Mid-Cycle Adjustment?

Fed Chair Powell characterized the FOMC’s July 31 rate cut as a “mid-cycle adjustment,” not “the beginning of a lengthy cutting cycle.”  Such mid-cycle easings are not without precedent, especially during the Greenspan era at the Fed, but the case this time around seems to be much weaker… at least based on the economic data. 

Our charts highlight some of the key economic and market data at the time of the last three “mid-cycle adjustments.” Rates were cut by 75 basis points in all three of those episodes.

  • July 1995 to January 1996:  In 1995, the economy had slowed sharply after 300 basis points of tightening in just 12 months.  Claims had risen by about 40K over the previous six months, and the manufacturing ISM index had dropped below 50. 
  • September to November 1998:  The 1998 easing was largely in response to the threat to growth associated with turmoil in markets after Russia defaulted on its debt and the LTCM hedge fund had to be bailed out.  The S&P 500 index had plunged and corporate credit spreads had surged. 
  • November 2002 to June 2003:  The 2002-03 easing was in response to worries about a “double-dip” recession triggered by rising geopolitical tensions ahead of the U.S. invasion of Iraq in March 2003.  The recovery from the 2001 recession had been historically weak and looked fragile, likely due in part to the equity market continuing to decline.

Based on our charts, the case for easing is much weaker now than it was in the previous three episodes.  While inflation is as low as it was during those episodes, the latest readings for growth as well as financial market developments look less supportive of easing.  Yes, the ISM index for the highly-trade-sensitive manufacturing sector has fallen significantly, but it is still above 50, at 51.2, and the non-manufacturing index is well above 50, at 55.1.  Claims remain low, consistent with no major weakening in employment growth.  The equity market is near its high, even with a drop last week.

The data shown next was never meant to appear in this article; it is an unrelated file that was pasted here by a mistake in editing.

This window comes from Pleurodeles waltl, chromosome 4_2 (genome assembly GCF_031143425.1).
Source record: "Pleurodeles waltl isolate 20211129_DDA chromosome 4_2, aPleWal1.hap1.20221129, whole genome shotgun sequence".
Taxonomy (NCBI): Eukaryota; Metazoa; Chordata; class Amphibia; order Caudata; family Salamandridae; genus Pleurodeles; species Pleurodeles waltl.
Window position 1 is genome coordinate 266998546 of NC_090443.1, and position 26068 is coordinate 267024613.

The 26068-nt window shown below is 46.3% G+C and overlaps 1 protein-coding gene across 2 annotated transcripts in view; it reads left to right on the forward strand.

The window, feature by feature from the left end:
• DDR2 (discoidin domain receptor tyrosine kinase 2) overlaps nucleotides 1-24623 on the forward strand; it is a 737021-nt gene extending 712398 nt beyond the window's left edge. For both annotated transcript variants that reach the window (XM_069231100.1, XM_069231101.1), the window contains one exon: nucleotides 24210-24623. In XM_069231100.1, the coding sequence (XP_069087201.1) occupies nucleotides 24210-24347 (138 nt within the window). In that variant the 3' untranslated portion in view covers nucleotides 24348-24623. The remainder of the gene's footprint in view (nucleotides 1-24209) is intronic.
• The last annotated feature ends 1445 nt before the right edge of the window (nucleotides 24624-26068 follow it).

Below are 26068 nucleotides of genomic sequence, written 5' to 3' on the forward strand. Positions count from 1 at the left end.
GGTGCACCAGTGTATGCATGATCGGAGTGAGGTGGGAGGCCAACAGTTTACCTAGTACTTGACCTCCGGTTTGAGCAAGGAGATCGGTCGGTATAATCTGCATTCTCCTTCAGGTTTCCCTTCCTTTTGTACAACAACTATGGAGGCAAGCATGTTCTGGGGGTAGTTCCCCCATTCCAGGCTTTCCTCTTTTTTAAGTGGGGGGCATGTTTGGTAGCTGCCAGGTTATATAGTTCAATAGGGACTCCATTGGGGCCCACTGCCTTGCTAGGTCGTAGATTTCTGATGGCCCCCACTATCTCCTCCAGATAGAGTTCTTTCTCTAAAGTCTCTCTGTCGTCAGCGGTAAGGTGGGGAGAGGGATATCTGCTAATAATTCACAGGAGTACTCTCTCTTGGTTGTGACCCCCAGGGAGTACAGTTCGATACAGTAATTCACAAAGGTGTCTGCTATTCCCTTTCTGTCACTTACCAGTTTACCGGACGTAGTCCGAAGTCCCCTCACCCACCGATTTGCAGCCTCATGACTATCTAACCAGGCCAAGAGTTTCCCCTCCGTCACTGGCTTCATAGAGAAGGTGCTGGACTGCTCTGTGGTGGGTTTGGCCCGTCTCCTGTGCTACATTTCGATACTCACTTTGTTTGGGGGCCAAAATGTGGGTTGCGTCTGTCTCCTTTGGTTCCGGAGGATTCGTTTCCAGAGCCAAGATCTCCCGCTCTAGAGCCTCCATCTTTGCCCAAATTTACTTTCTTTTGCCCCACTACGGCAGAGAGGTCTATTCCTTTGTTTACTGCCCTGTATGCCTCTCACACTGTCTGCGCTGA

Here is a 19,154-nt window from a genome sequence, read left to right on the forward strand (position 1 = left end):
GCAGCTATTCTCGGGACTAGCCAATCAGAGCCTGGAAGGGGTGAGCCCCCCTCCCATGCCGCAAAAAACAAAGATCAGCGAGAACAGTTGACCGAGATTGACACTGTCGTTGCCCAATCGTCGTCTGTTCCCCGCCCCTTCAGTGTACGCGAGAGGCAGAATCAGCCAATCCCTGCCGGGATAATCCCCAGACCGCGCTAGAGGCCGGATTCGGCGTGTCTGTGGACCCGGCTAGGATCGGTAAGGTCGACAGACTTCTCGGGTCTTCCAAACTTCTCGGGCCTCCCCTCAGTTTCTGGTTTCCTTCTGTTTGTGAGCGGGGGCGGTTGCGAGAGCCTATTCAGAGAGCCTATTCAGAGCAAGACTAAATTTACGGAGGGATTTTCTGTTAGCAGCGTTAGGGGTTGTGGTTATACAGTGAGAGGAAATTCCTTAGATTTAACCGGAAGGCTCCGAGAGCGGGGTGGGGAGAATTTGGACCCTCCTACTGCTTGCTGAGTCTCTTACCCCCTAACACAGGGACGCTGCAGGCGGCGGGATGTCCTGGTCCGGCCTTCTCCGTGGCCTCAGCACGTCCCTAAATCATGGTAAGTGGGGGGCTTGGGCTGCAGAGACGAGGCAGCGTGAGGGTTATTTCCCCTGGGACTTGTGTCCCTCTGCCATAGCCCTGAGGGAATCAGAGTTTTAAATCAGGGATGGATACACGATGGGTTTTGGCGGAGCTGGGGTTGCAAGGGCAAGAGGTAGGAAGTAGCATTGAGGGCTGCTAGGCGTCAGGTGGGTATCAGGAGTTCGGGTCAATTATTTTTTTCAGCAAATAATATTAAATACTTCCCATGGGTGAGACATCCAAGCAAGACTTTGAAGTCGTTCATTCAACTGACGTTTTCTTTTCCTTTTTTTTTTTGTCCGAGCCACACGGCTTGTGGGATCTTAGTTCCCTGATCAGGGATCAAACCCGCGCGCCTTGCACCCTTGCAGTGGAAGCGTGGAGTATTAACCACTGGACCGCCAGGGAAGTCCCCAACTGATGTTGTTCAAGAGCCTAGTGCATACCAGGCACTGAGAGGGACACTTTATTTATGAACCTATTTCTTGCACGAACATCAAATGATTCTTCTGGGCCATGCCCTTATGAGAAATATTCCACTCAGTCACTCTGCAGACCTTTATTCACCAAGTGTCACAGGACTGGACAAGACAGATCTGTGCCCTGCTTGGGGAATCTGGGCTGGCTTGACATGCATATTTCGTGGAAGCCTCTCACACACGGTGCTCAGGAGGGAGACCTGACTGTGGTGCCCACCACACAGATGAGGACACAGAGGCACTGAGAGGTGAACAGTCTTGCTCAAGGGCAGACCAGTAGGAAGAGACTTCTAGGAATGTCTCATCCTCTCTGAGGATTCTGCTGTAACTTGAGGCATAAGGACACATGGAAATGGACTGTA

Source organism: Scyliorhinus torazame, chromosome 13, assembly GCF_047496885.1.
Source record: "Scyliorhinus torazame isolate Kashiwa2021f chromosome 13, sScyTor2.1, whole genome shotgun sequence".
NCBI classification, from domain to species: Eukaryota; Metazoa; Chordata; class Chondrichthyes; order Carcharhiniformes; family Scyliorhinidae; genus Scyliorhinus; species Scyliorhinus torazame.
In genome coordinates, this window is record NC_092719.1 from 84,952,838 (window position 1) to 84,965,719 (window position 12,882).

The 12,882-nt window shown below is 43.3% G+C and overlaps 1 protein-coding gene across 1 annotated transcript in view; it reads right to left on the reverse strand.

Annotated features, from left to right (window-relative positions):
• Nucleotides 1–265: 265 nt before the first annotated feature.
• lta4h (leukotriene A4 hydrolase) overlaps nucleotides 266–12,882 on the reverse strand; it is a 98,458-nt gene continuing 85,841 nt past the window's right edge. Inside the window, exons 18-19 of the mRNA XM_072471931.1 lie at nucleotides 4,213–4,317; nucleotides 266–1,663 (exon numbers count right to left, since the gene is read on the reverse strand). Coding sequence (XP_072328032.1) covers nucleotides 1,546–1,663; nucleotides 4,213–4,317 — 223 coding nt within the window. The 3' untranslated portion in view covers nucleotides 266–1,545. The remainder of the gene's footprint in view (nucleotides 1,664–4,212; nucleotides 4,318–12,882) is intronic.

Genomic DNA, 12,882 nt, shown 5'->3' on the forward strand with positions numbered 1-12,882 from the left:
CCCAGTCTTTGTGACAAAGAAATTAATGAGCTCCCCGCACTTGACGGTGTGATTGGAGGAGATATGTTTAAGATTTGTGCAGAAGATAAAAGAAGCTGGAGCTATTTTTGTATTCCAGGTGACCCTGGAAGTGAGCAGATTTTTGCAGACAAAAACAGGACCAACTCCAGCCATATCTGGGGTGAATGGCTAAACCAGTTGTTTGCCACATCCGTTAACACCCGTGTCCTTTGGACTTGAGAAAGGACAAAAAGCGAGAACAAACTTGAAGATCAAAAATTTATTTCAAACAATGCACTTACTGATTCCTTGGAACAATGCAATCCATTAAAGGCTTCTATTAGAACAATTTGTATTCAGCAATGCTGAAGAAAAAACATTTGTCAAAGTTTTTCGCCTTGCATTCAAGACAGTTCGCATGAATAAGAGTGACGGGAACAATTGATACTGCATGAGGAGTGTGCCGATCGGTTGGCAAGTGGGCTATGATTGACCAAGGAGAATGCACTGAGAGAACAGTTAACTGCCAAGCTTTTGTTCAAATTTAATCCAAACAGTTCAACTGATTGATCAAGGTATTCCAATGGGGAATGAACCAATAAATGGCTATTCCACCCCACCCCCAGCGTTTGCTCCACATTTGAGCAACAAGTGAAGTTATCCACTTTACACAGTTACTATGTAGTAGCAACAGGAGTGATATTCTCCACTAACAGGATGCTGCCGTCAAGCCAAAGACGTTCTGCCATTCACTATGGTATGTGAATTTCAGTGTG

Of course, a key concern this time around is a broadening of the trade-related weakening already evident in the economy.  The worry level undoubtedly rose further when the president announced plans to impose 10% tariffs on imports from China that are not already covered by a supplemental 25% tariff.  Also, on inflation, the Fed appears to have adopted a much more dovish approach than in the past:  Several officials have signaled that they want to boost the trend above 2% as part of a “makeup” strategy.

We think there will be enough slowing in growth, and enough of a threat to growth from trade tensions and weakening in foreign demand, to lead to another 25-basis-point rate cut on September 18.  

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